Deadly Myths About Skin Cancer

sun and clouds in orange sky

Sadly, myths and misunderstandings can be commonplace in our information-filled world, especially when it comes to a disease like skin cancer. Many people are unaware of its dangers, and they may be underestimating their risks. Below we bust some common myths about this very common form of cancer so that you can be in the know – and protect your health.  

Myth: Skin cancers aren’t deadly.
Fact: Unfortunately, skin cancer can be deadly indeed. According to the American Cancer Society, more than 9,000 people are expected to lose their life to melanoma this year alone. Other types of skin cancer can also be deadly, so skin cancer is something that should be taken very seriously. No matter your age, it’s a good idea to examine your skin regularly and to protect your skin whenever you are in the sun. If you’re at high risk for skin cancer, consider having a dermatologist examine your skin as well.

Myth: Using an indoor tanning bed doesn’t expose you to the same kinds of harmful rays as the sun.
Fact: UV rays, the type of light rays that have been shown to increase your risk for skin cancer, aren’t just in sunlight. Tanning beds use lights containing UV rays too, and those rays are just as harmful to your skin. The truth is there is no “safe” way to get a tan when UV light is used. Exposing your skin to this type of light, no matter the source, can increase your chances of facing skin cancer.

Myth: Putting on sunscreen before you go out in the sun is enough to protect your skin.
Fact: Sunscreen is one tool you can use to help protect your skin, but you shouldn’t count on it as your only tool. No sunscreen is 100% effective at blocking UV rays, and if sunscreen is used incorrectly, it may not provide as much protection as you think.  You should use about an ounce of sunscreen (roughly a palm full) to cover your arms, legs, and face, and reapply often, especially if you are sweating or swimming. Make sure you choose a sunscreen labeled “broad spectrum” with SPF of 30 or more. In addition to using sunscreen, it’s a good idea to reduce your UV exposure by seeking shade and wearing protective clothing to cover your arms and legs, a hat to protect the skin on your head and neck, and sunglasses to protect your eyes and the delicate skin around them.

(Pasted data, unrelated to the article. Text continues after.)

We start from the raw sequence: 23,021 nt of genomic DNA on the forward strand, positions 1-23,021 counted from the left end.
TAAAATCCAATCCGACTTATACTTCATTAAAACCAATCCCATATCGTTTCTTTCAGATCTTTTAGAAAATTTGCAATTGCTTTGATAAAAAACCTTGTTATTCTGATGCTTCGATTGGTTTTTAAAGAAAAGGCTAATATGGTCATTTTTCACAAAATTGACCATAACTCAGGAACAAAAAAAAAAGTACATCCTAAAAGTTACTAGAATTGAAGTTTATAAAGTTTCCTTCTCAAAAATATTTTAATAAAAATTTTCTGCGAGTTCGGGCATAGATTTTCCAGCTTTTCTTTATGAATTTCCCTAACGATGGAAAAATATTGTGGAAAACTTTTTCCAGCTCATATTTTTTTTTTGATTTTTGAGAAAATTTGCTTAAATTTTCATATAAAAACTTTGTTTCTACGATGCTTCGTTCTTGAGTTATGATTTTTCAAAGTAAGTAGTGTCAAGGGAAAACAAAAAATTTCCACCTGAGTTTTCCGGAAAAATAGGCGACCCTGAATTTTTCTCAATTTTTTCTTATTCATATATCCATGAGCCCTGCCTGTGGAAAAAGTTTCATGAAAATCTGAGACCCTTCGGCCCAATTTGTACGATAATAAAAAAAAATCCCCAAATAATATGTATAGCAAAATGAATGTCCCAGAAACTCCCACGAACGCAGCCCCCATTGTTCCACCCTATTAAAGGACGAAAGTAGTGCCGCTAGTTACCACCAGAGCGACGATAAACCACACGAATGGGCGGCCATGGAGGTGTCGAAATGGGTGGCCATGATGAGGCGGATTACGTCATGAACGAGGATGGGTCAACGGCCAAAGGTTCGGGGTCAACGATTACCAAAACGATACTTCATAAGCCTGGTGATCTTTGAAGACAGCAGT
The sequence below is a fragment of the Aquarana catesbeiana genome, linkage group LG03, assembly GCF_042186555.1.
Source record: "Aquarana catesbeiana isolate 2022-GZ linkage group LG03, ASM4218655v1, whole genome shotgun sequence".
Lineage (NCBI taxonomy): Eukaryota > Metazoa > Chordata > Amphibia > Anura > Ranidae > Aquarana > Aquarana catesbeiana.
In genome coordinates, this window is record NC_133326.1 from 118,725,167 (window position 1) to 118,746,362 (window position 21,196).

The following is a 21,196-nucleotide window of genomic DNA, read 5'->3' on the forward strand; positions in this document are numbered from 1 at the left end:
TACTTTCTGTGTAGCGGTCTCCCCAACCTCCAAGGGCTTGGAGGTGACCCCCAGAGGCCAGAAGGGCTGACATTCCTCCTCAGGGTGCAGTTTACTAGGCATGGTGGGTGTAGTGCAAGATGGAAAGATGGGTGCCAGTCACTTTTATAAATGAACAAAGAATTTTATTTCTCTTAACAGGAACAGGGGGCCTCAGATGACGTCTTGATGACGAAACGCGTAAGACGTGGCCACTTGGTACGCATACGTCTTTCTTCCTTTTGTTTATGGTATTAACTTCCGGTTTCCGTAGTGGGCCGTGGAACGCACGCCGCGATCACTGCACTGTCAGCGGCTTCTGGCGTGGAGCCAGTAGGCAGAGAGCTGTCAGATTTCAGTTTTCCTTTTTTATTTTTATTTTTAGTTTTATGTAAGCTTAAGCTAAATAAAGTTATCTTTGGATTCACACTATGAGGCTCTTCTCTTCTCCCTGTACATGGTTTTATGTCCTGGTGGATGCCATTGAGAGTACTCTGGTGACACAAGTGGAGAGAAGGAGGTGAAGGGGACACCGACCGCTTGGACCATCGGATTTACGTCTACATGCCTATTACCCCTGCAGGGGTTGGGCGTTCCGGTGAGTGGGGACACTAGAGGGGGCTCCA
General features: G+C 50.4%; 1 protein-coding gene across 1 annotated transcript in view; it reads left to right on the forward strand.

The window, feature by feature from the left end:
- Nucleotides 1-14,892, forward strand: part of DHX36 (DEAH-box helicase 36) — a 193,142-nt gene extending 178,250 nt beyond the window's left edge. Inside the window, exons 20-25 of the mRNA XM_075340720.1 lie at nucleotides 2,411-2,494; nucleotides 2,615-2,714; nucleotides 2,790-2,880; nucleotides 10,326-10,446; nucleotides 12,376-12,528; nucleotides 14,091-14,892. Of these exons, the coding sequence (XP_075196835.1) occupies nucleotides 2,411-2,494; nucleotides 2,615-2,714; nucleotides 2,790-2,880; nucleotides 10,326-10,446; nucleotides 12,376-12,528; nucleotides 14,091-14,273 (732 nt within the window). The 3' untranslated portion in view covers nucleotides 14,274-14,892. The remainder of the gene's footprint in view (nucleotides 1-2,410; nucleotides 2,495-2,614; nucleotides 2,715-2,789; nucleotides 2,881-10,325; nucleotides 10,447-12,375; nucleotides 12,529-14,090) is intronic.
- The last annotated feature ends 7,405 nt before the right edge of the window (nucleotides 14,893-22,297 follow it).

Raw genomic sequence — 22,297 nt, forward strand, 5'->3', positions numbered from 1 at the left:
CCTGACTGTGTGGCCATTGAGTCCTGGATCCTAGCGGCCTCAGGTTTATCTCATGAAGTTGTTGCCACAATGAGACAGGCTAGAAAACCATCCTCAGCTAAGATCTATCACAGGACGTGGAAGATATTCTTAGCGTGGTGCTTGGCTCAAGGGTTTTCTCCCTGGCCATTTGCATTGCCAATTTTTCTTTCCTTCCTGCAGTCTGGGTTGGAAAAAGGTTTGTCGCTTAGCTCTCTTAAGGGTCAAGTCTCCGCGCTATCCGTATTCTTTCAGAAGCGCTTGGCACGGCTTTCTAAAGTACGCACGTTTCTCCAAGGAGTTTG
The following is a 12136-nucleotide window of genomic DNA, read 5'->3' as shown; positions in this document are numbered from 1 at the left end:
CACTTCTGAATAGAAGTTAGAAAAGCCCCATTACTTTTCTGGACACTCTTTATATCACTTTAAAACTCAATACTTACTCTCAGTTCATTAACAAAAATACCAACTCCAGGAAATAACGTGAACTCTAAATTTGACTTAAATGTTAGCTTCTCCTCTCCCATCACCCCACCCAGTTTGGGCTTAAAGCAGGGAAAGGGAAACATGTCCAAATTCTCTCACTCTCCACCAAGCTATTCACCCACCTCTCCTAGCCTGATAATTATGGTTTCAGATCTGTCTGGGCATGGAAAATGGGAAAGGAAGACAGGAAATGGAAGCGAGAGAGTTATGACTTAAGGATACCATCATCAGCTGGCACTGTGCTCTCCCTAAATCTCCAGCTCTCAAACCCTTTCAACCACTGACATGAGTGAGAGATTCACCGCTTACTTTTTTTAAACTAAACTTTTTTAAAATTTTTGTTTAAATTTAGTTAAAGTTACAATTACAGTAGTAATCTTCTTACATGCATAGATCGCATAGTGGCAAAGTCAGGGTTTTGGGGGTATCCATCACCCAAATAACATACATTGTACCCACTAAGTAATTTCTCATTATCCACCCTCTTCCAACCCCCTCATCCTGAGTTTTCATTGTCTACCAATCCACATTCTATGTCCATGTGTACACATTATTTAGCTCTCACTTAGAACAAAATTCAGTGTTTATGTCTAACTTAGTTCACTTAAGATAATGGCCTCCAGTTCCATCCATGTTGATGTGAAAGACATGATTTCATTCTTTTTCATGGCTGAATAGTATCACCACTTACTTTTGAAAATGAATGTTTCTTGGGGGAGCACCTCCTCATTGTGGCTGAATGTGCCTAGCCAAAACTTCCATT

Myth: I’m already in treatment for cancer, so I don’t need to worry about skin cancer.
Fact: Treatment for one type of cancer does not make you immune to other cancers. In fact, certain cancer treatments, such as radiation, can actually increase your sensitivity to UV rays, and these effects can last well after treatment ends. If you’re currently in treatment, talk to your doctor to see if you need to take special care of your skin because of your treatments.  He or she can recommend sun protection products or other strategies for keeping your sensitive skin safe.

The American Cancer Society medical and editorial content team

Our team is made up of doctors and oncology certified nurses with deep knowledge of cancer care as well as journalists, editors, and translators with extensive experience in medical writing.

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